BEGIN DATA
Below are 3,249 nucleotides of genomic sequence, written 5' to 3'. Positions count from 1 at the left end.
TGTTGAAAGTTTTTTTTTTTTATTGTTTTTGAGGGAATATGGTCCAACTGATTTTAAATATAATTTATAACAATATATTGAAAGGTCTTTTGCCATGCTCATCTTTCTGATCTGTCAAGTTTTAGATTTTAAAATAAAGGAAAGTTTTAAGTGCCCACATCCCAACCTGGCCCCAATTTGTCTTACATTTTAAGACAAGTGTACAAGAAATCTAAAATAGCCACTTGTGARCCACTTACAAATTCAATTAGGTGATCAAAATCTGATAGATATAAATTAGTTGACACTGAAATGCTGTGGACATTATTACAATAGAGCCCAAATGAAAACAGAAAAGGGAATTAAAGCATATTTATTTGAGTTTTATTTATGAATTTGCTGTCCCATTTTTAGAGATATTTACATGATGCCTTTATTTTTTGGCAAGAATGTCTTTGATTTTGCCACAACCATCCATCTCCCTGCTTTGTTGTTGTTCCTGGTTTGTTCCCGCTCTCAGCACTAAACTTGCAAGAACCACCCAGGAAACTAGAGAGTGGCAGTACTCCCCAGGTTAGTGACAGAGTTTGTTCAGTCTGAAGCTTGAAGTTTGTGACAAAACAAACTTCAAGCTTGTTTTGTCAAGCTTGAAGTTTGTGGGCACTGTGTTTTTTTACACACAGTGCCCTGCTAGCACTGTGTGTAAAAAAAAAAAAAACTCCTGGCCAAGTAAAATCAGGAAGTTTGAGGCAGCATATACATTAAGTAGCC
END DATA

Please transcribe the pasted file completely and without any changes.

Below are 3,249 nucleotides of genomic sequence, written 5' to 3'. Positions count from 1 at the left end.
TGTTGAAAGTTTTTTTTTTTTATTGTTTTTGAGGGAATATGGTCCAACTGATTTTAAATATAATTTATAACAATATATTGAAAGGTCTTTTGCCATGCTCATCTTTCTGATCTGTCAAGTTTTAGATTTTAAAATAAAGGAAAGTTTTAAGTGCCCACATCCCAACCTGGCCCCAATTTGTCTTACATTTTAAGACAAGTGTACAAGAAATCTAAAATAGCCACTTGTGARCCACTTACAAATTCAATTAGGTGATCAAAATCTGATAGATATAAATTAGTTGACACTGAAATGCTGTGGACATTATTACAATAGAGCCCAAATGAAAACAGAAAAGGGAATTAAAGCATATTTATTTGAGTTTTATTTATGAATTTGCTGTCCCATTTTTAGAGATATTTACATGATGCCTTTATTTTTTGGCAAGAATGTCTTTGATTTTGCCACAACCATCCATCTCCCTGCTTTGTTGTTGTTCCTGGTTTGTTCCCGCTCTCAGCACTAAACTTGCAAGAACCACCCAGGAAACTAGAGAGTGGCAGTACTCCCCAGGTTAGTGACAGAGTTTGTTCAGTCTGAAGCTTGAAGTTTGTGACAAAACAAACTTCAAGCTTGTTTTGTCAAGCTTGAAGTTTGTGGGCACTGTGTTTTTTTACACACAGTGCCCTGCTAGCACTGTGTGTAAAAAAAAAAAAAACTCCTGGCCAAGTAAAATCAGGAAGTTTGAGGCAGCATATACATTAAGTAGCC